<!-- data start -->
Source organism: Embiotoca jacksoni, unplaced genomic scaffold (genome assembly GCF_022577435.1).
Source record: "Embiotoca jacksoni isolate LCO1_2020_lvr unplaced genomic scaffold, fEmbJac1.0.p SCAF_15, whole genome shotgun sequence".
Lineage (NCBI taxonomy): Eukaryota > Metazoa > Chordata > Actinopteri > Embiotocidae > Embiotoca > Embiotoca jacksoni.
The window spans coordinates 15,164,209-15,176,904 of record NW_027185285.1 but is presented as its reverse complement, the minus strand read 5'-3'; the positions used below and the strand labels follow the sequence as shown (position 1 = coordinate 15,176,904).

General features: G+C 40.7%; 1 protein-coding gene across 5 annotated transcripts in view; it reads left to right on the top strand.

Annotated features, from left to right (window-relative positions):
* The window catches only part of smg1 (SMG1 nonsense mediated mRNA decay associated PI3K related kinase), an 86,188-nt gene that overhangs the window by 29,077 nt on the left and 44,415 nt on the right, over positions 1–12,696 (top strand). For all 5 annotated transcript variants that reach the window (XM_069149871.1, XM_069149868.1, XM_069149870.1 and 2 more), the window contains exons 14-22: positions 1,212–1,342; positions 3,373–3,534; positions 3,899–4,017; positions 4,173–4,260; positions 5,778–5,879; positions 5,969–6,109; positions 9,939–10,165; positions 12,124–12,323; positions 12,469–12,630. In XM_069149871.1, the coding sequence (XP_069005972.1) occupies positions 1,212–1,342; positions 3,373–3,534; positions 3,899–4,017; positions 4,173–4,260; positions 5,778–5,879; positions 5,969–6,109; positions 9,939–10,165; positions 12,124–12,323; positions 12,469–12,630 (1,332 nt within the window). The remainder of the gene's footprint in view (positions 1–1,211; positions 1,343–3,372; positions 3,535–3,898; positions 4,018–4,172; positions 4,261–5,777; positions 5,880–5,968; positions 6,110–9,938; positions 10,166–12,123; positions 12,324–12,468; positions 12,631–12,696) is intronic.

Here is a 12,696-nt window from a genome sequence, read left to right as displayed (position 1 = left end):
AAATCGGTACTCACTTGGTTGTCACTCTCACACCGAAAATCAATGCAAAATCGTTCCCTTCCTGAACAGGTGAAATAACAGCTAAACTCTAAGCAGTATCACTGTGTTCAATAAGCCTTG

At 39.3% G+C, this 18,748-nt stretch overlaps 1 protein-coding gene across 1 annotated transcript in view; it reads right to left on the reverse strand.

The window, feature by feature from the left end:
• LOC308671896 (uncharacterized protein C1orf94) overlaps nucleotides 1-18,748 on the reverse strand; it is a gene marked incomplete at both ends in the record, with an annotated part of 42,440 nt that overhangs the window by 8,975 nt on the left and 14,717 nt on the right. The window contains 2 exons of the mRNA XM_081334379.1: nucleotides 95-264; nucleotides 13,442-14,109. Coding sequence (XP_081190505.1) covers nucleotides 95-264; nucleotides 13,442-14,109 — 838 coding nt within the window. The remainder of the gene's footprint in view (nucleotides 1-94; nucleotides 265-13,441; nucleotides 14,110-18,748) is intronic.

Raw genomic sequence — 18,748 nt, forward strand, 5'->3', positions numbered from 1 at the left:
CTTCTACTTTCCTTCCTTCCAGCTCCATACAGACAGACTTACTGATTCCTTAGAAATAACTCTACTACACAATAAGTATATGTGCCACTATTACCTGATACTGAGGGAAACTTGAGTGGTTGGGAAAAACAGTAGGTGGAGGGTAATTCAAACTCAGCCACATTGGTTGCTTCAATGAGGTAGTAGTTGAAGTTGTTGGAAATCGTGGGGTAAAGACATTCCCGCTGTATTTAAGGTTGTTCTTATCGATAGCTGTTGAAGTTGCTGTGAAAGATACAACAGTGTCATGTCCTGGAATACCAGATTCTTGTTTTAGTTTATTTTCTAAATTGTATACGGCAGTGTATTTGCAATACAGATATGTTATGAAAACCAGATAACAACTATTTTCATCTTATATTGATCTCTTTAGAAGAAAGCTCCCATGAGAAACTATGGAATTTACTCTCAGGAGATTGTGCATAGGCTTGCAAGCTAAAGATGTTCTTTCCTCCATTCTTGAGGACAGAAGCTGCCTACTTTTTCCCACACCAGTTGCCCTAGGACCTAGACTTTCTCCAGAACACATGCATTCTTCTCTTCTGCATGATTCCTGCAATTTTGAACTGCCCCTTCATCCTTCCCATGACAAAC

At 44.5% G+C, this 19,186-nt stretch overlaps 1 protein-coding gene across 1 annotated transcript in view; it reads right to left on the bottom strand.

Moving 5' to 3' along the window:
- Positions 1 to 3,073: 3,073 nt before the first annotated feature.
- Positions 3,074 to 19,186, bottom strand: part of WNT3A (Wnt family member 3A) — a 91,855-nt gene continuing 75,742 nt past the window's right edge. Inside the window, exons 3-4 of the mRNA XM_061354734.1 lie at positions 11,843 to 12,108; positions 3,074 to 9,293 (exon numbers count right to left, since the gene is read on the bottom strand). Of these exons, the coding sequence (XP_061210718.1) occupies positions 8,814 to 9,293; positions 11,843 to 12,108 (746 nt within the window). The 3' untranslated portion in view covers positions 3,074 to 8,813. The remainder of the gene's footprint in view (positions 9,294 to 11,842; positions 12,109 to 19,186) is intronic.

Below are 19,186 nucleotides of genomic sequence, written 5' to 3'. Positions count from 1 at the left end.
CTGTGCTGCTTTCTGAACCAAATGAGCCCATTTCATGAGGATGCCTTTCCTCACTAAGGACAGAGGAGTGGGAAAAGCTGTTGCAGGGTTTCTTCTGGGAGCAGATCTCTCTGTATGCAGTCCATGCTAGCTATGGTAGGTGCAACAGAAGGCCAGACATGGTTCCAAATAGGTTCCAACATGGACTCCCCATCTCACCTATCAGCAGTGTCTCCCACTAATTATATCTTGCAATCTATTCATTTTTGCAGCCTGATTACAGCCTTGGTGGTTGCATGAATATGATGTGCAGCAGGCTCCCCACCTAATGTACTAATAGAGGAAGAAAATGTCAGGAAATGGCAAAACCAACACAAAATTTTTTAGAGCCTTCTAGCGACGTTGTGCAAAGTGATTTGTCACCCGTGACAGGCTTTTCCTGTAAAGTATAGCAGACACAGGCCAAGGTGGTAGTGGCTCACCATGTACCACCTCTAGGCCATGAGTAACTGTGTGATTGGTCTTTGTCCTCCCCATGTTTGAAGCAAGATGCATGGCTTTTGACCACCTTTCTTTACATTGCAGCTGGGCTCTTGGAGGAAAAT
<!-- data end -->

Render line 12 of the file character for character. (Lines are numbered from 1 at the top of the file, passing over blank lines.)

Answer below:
• LOC308671896 (uncharacterized protein C1orf94) overlaps nucleotides 1-18,748 on the reverse strand; it is a gene marked incomplete at both ends in the record, with an annotated part of 42,440 nt that overhangs the window by 8,975 nt on the left and 14,717 nt on the right. The window contains 2 exons of the mRNA XM_081334379.1: nucleotides 95-264; nucleotides 13,442-14,109. Coding sequence (XP_081190505.1) covers nucleotides 95-264; nucleotides 13,442-14,109 — 838 coding nt within the window. The remainder of the gene's footprint in view (nucleotides 1-94; nucleotides 265-13,441; nucleotides 14,110-18,748) is intronic.